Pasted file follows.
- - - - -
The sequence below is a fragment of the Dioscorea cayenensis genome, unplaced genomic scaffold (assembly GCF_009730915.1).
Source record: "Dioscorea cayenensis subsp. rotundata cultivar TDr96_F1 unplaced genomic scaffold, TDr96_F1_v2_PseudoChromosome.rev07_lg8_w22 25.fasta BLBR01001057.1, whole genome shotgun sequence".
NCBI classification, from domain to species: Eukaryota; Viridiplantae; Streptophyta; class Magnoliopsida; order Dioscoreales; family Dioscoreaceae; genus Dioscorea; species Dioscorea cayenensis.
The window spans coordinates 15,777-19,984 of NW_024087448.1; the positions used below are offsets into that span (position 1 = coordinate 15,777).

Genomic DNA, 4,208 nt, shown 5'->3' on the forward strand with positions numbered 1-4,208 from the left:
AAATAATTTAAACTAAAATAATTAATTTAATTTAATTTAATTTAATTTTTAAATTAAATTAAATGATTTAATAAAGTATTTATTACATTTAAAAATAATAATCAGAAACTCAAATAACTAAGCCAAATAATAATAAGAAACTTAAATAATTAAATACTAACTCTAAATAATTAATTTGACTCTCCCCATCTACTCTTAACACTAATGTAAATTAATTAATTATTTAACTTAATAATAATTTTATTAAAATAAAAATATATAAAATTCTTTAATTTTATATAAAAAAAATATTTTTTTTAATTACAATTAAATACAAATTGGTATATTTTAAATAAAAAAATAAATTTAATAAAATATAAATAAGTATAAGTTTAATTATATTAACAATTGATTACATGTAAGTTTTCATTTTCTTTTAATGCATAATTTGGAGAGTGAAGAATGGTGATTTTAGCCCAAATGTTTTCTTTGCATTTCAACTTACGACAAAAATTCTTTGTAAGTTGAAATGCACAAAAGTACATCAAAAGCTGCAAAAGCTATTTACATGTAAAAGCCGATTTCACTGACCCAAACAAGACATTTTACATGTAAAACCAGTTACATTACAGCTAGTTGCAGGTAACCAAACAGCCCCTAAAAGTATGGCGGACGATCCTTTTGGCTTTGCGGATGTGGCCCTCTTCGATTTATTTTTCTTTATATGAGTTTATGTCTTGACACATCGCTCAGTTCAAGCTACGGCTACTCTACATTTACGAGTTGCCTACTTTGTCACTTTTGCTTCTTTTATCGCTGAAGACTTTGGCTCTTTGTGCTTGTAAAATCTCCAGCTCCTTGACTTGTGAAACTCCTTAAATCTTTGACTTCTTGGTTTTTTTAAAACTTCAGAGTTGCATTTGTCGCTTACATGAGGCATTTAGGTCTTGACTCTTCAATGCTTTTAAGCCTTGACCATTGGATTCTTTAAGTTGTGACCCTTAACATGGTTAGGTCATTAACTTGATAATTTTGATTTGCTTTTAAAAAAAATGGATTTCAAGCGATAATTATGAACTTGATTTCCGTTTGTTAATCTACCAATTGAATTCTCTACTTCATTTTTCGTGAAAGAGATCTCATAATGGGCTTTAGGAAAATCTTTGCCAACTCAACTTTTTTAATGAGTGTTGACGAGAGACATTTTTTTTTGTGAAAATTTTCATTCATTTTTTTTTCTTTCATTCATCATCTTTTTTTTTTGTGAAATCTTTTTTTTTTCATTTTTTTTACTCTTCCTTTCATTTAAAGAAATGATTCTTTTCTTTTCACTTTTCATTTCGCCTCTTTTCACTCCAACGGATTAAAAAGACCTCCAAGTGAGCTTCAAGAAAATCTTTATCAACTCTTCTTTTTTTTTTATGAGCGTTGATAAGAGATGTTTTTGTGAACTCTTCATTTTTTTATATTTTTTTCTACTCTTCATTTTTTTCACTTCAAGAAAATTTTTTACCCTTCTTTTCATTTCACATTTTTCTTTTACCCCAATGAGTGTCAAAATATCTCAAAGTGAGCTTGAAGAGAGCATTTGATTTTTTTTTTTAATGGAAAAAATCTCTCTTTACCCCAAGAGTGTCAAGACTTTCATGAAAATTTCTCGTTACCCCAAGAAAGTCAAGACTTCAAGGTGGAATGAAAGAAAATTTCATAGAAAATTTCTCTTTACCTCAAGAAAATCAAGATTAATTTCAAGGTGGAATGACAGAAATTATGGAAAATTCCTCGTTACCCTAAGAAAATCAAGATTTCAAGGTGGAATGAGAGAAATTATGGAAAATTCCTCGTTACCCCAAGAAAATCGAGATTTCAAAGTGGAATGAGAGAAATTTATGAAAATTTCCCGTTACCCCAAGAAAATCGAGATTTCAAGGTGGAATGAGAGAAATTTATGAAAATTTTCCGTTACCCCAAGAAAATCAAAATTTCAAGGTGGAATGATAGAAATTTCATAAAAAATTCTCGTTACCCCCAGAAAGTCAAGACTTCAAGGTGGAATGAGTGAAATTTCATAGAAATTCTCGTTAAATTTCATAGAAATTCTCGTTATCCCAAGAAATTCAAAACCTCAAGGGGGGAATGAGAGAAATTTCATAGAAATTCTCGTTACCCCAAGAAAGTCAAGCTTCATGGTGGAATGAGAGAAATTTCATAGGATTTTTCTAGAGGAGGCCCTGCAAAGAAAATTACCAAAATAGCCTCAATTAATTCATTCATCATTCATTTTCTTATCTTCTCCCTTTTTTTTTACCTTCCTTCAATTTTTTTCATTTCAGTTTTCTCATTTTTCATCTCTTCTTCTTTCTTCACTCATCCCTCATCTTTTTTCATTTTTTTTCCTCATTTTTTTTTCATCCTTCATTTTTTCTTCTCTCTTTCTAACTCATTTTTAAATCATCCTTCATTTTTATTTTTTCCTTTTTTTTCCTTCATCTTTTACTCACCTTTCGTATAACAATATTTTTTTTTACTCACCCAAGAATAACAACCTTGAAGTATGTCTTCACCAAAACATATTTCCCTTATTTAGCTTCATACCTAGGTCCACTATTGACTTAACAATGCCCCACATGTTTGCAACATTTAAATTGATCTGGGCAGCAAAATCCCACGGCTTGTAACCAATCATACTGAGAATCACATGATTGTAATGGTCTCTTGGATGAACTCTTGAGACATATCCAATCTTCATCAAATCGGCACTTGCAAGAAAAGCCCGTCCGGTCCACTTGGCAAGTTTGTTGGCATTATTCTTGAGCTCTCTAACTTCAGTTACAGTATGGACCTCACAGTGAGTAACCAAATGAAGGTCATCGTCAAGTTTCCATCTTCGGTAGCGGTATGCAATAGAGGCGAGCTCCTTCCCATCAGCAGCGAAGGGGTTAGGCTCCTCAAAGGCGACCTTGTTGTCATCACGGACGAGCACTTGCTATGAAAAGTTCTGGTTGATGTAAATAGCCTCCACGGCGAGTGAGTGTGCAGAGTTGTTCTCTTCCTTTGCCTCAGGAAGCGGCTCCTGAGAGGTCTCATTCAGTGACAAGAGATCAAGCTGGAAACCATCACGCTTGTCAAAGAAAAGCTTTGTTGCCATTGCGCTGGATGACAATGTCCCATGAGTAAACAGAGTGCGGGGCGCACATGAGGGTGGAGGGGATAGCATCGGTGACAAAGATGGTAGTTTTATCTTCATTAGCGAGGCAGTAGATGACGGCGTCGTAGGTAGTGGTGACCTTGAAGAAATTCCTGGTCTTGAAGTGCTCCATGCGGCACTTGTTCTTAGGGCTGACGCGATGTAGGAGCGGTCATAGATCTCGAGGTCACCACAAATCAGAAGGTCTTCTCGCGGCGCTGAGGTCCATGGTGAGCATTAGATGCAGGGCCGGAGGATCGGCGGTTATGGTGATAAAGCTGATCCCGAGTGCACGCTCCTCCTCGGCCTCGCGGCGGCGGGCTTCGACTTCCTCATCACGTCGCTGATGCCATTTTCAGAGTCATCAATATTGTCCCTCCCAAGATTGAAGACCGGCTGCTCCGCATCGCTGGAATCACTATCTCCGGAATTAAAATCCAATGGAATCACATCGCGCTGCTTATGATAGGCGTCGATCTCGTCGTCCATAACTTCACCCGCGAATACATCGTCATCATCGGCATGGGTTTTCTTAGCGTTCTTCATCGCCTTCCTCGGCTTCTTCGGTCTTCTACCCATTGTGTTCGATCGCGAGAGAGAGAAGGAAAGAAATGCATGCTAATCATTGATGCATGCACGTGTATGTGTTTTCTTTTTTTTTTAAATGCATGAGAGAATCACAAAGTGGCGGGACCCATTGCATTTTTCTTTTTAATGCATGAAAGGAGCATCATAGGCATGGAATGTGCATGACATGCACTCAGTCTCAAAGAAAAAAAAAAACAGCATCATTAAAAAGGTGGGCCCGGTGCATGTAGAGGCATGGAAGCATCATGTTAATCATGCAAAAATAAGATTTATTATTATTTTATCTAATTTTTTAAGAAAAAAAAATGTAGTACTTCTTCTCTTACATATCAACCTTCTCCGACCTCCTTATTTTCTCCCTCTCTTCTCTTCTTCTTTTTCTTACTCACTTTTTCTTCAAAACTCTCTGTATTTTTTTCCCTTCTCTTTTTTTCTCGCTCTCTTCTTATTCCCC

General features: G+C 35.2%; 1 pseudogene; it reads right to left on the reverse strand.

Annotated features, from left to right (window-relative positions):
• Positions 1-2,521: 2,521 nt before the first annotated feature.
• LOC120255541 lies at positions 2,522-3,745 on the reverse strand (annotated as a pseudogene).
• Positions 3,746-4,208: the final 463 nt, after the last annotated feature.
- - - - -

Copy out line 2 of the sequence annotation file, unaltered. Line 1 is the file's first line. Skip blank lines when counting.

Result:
Source record: "Dioscorea cayenensis subsp. rotundata cultivar TDr96_F1 unplaced genomic scaffold, TDr96_F1_v2_PseudoChromosome.rev07_lg8_w22 25.fasta BLBR01001057.1, whole genome shotgun sequence".